It’s no secret that obesity – especially childhood obesity – is becoming a huge
problem in our nation and around the world (no pun intended). The First Lady has weighed in, and now the World Health Organization is speaking up, calling for a ban on junk food in settings such as schools and playgrounds.
The World Health Organization has added its voice to many others calling for the reduction of consumption of junk food and soft drinks by children. WHO points out that diets with large amounts of fat, sugar, and salt are major contributors to many of the chronic diseases that account for a high percentage of deaths worldwide.
“Childhood obesity is increasing globally now. The rate of increase in the developing world is greatest because of a rapid change in diet and physical activity patterns,” said Timothy Armstrong of the department of chronic disease and health promotion for WHO.
Defining “overweight” as just one category below obese, the WHO estimates that there are 42 million children under the age of five in this classification. Thirty-five million of these children are in developing countries.
The guidelines suggest that the risks from unhealthy diets in childhood will build up throughout these children’s lives. The WHO representative gave credit to the United States for drawing their attention to the problem. He said that because the US administration is addressing it as a major issue, global attention is changing.
Regina Benjamin, U. S. Surgeon-General praised WHO’s plan. “The set of recommendations on marketing of food and non-alcoholic beverages to children should play a significant role in helping member states promote healthier patterns of eating as part of efforts to reduce the growing epidemic of childhood obesity. . . . This is a priority for the Obama administration, in particular for the First Lady, who has raised awareness of childhood obesity and the important of healthy eating.”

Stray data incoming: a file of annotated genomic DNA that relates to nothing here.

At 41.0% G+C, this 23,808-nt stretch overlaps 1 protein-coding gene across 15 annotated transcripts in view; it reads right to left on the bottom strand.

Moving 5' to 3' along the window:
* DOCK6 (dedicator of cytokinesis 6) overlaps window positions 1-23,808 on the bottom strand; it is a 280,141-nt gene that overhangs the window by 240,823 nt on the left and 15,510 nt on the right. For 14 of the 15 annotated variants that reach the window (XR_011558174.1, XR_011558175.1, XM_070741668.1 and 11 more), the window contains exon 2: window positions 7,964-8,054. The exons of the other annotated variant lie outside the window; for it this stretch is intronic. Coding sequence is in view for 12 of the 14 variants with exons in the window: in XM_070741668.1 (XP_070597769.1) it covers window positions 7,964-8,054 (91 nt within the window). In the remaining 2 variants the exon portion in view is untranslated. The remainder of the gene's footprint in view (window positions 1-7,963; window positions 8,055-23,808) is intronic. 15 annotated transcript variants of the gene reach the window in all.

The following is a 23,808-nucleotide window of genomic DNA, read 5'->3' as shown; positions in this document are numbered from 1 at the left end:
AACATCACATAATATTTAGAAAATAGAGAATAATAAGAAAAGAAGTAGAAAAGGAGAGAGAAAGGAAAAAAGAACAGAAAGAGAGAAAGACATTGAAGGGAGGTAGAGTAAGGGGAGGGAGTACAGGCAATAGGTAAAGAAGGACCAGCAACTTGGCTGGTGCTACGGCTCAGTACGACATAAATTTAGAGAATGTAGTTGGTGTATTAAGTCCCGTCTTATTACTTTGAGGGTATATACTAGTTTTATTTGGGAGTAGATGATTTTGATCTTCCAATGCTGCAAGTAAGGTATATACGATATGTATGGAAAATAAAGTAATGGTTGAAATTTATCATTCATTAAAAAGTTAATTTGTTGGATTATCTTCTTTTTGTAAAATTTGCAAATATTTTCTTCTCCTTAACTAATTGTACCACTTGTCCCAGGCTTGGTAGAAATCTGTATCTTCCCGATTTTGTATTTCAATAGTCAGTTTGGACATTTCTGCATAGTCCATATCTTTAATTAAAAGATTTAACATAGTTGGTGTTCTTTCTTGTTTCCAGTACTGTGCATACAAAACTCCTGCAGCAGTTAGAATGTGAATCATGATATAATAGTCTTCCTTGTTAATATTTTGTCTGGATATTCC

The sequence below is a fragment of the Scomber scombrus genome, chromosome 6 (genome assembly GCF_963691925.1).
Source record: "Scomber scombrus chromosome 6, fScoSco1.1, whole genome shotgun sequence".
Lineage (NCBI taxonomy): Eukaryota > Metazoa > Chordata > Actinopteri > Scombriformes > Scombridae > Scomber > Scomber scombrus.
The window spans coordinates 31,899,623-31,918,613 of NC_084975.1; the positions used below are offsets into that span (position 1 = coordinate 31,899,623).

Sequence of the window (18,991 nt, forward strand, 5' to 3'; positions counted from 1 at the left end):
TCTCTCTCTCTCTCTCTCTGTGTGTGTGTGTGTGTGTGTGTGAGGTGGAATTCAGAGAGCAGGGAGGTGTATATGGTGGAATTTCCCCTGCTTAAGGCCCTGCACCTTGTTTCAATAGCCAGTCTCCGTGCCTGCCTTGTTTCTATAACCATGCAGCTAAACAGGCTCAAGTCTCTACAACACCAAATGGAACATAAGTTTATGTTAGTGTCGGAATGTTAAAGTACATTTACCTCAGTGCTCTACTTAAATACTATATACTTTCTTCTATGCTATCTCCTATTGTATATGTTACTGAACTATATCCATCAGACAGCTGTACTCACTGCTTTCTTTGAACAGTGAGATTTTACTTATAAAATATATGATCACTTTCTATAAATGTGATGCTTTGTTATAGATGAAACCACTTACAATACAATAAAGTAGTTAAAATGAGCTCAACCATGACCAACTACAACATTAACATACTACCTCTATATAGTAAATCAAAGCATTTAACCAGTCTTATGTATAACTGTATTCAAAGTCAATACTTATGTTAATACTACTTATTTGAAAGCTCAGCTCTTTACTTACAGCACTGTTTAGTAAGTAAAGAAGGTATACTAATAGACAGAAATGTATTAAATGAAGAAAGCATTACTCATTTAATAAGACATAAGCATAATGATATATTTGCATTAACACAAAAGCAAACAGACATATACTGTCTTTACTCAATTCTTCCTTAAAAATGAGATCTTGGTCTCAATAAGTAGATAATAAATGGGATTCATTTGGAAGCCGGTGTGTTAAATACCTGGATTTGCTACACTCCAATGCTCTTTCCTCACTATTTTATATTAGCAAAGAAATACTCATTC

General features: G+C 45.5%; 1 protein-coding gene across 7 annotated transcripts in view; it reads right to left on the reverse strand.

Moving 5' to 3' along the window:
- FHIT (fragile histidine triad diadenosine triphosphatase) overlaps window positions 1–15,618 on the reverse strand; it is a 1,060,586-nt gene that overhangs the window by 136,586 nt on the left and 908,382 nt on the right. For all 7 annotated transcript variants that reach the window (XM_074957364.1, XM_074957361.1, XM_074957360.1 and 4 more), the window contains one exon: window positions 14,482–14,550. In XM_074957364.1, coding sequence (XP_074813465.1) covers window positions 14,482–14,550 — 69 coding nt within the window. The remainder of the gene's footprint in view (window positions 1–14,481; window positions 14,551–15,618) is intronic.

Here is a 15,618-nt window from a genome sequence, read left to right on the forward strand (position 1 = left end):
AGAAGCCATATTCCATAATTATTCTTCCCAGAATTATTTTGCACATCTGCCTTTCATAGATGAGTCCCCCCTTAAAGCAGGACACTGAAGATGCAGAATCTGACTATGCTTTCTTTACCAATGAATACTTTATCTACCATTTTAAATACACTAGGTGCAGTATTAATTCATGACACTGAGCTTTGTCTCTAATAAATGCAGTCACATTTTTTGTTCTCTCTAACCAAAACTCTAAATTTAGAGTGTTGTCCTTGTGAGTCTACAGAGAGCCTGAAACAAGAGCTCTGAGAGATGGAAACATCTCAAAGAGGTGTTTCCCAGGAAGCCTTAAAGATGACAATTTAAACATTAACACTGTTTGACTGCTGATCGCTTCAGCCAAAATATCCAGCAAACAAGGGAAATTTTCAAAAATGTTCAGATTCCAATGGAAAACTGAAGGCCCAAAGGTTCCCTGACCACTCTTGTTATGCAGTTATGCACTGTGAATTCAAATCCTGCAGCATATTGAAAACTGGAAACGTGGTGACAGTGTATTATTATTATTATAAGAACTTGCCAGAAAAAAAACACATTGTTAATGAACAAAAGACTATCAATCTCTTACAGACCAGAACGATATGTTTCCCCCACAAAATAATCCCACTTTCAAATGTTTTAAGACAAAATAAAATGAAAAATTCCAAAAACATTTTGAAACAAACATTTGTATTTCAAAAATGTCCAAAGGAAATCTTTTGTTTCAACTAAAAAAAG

WHO is recommending the limitation of children’s exposure to TV advertising as well as banning all marketing of junk food and sugary drinks in schools and on playgrounds. In 2004, a global strategy on diet and physical activity was adopted by WHO. This followed a treaty intended to control the sale and promotion of tobacco.
The Obesity Society (http://www.obesity.org/information/childhood_overweight.asp) reports that in the past 30 years, the number of overweight children has doubled in the U.S. The estimate now is that one in five children is overweight in this country. Certain populations are more prone to have overweight children but, even more ominous, the heaviest ones are getting even heavier. It’s the most common prevalent nutritional disorder of U.S. children and adolescents.
Negative Psychological Outcomes:*
- Depressive symptoms
- Poor body image
- Low self-concept
- Risk for Eating Disorders
Negative Health Consequences:*
- Insulin resistance
- Type 2 diabetes
- High Cholesterol
- Sleep Apnea
- Early puberty
- Orthopedic problems
*From the Obesity Society (http://www.obesity.org/information/childhood_overweight.asp).